Chapter 8, “The Pharisees, Scribes and Sadducees in Mark and Matthew”: In Mark, the Pharisees are located almost exclusively in Galilee (as opposed to Josephus’ portrait of them living exclusively in Jerusalem) and have connections with other groups, like the Herodians. They are a politically active group, and are concerned with purity regulations. The scribes appear both in Jerusalem and in Galilee, but are more often located in Jerusalem; they were teachers who were known and esteemed among the people in both places, and their disputes with Jesus mostly concerned Jesus’ authority to teach. The Sadducees appear once, as members of a controversy over the doctrine of resurrection. In Matthew, the Pharisees are present both in Judea and the Galilee. The scribes, as in Mark, are teachers who are concerned with Jesus’ authority to teach; however, as “spokesmen for Judaism” (160) rather than for specific Jewish groups, the scribes are less politically active than in Mark.

Chapter 9, “The Pharisees, Scribes and Sadducees in Luke-Acts and John”: In Luke, the Pharisees are a Galilean group that is disconnected from other Jewish political groups; the scribes have no clearly defined role; and he introduces a new Jewish group, the lawyers. In Acts, Pharisees appear as members of the Sanhedrin, where they argue with Sadducees over the concept of resurrection. The scribes again have no clearly defined role other than opposing the apostles. The Sadducees are leaders in Jerusalem. In John, “the Pharisees function both as government officials and as the learned doctors of the law who are interested in Jesus’ teaching and dispute its truth” (188). They are located in both Jerusalem and Galilee. The scribes and Sadducees do not appear in John.

Chapter 10, “The Pharisees and Sadducees in Rabbinic Literature,” critiques using rabbinic sources to describe the historical Pharisees and Sadducees, because the rabbinic authors use those groups for their own polemical purposes. Nevertheless, some information can be gleaned from these texts, for instance that Pharisaic leaders, like Hillel and Gamaliel, very probably existed, though they did not have the wide-reaching power that has been ascribed to them. Next, Saldarini discusses the origins and meanings of the names Pharisee and Sadducee, arguing that the typical etymologies do not sufficiently explain how the groups got their names. He also briefly discusses the Boethusians, who were probably a priestly group.

Chapter 11, “The Social Roles of Scribes in Jewish Society,” gives a history of scribes in Egypt and Israel, as well as how scribal activity shaped the Hebrew Bible. Scribes appear throughout Jewish literature filling various roles and occupying different social positions. Saldarini argues that, in Roman Palestine, a “scribe” was not a member of a unified political group, but was simply a literate individual in the service of a community leader. In the gospels, most scribes belong to the retainer class.

Chapter 12, “The Place of the Pharisees in Jewish Society,” argues that the Pharisees filled many social roles in Roman Palestine, including:

  • A political action group.
  • A reform movement.
  • A network of people mostly from the retainer class, struggling for power and influence.
  • A religious sect focused on ritual purity, using written texts and oral traditions as the basis of their beliefs.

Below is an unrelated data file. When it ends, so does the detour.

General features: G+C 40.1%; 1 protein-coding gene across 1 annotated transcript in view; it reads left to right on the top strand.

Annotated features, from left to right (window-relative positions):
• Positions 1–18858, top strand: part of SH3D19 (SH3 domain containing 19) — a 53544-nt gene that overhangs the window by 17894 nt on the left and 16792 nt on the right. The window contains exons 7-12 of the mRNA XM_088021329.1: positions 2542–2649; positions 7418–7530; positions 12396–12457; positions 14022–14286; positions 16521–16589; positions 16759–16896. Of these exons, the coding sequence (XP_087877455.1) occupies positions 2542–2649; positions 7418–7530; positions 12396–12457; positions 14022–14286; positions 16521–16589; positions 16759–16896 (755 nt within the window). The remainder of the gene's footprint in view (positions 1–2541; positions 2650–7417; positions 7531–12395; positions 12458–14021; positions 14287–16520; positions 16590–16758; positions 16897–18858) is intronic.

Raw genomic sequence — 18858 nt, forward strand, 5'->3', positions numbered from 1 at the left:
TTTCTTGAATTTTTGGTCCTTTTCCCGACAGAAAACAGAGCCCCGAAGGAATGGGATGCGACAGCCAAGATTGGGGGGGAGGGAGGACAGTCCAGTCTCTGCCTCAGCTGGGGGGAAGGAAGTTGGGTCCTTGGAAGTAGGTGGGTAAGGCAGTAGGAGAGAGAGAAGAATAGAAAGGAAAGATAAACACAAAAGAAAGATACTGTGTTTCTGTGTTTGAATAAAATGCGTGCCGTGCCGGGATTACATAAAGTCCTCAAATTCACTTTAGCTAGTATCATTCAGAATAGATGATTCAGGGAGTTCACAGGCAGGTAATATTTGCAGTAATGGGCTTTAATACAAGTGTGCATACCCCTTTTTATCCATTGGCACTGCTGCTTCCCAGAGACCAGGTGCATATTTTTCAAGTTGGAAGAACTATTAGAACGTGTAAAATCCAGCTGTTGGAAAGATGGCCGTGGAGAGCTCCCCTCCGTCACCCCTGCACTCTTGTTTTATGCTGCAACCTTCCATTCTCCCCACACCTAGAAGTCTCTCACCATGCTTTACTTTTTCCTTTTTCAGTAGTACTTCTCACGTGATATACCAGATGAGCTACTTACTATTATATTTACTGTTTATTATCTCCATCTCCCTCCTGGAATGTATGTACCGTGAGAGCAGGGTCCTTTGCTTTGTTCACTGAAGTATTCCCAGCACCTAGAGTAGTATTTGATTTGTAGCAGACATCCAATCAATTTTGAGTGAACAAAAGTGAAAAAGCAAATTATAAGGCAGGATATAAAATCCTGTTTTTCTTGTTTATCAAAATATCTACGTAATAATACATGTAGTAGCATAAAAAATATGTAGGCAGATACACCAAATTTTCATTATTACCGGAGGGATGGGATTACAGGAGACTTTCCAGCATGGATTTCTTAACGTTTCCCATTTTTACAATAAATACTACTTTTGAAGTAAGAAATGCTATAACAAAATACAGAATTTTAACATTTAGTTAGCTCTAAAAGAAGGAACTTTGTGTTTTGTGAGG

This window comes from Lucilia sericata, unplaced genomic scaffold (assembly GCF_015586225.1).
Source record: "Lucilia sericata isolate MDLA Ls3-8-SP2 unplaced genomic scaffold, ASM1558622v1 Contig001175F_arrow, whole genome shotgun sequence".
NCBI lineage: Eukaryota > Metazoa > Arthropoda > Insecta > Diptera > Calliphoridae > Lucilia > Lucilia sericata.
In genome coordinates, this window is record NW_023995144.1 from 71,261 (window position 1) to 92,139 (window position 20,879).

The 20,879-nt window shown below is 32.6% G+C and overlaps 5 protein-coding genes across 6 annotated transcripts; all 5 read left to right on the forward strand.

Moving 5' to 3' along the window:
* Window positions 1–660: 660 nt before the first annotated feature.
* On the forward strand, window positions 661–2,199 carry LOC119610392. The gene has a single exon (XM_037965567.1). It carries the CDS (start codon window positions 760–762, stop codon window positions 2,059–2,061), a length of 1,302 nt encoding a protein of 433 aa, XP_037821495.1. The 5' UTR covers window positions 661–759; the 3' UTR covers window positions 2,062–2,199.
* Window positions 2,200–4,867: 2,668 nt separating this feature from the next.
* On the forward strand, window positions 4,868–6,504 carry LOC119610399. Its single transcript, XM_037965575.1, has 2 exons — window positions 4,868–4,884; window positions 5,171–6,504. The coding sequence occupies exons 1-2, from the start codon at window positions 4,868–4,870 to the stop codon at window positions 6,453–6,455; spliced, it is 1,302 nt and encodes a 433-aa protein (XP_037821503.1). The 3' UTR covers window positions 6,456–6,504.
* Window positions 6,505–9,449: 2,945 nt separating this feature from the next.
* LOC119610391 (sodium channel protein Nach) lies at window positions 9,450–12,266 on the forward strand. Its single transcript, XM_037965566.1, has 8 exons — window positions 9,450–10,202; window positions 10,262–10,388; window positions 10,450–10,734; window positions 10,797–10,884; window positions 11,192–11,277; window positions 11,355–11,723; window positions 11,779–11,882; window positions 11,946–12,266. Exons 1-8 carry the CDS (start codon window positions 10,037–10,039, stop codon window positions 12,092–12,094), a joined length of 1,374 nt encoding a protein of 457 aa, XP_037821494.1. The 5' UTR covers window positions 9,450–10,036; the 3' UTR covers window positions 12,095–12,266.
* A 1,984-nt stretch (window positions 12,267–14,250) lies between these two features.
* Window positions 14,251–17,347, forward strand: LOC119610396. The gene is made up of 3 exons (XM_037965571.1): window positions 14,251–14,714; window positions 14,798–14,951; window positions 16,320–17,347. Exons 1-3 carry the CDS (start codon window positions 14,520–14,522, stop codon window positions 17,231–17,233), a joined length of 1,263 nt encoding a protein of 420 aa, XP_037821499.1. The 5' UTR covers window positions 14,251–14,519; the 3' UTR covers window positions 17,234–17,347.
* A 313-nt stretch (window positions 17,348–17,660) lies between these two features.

• A Greek-style philosophical school.

As a whole, they held beliefs that were distinct from other Jewish groups of the time, like the Sadducees and Essenes. However, they were also divided into factions—for example, the houses of Hillel and Shammai. It is also likely, contra Josephus, that some Pharisees lived in Galilee.

Chapter 13, “The Sadducees and Jewish Leadership,” argues that “the Sadducees were an established and well recognized group of first century Jews” (302) who were members of the governing class. However, not all governors were Sadducees. The Sadducees held to tradition more tightly than the Pharisees, using only the Torah as their sacred text and rejecting doctrinal innovations from the Persian and Hellenistic periods, like the doctrine of resurrection. The Sadducees’ history is “obscure” (305), and the sources available do not permit definite conclusions about the group’s origins.

Advertisements

Leave a comment

Filed under Uncategorized

The Sociology of Biblioblogging

The following is an excerpt from my paper “Biblioblogging: Confessions of a Newcomer,” presented at the 2012 Annual Meeting of the Society of Biblical Literature, Chicago, IL.

OBSERVATIONS ON BLOGGING AND ITS STRENGTHS AND WEAKNESSES

Traffic Distribution Among Biblioblogs

The first observation I’d like to make about the biblioblogosphere is that in it, like in the larger blogosphere, popularity follows a power law distribution — that is, the top handful of blogs receive the majority of hits. Clay Shirky, an Internet theorist, describes this phenomenon nicely:

The basic shape is simple – in any system sorted by rank, the value for the Nth position will be 1/N. For whatever is being ranked — income, links, traffic — the value of second place will be half that of first place, and tenth place will be one-tenth of first place. (Shirky 2003: n.p.)

For example, looking at the Biblioblog Top 50 from September 2011 [1] (which is, from what I can tell, the last accurate and uncontested list of hits for a set of biblioblogs): the top-ranked blog in the data set (Jesus Creed) got 109,647 hits, or 21.3% — over a fifth — of the total hits for the blogs listed. The top four blogs (Jesus Creed, Debunking Christianity, Exploring Our Matrix, and Unsettled Christianity) received 51% of the total hits, and the top 11 blogs (the above mentioned, plus Zwinglius Redivivus, Near Emmaus, Ancient Hebrew Poetry, Scotteriology, Better Bibles Blog, Gentle Wisdom, and NT Blog) received 75.6% of all the hits in the top biblioblogs. At the end of the rankings, the last two blogs (The Biblioblog Reference Librarian’s Desk and The Poetry of Christ) each received only a few hundredths of a percent of the total traffic. Thus, it is clear that traffic to biblioblogs follows a power law distribution.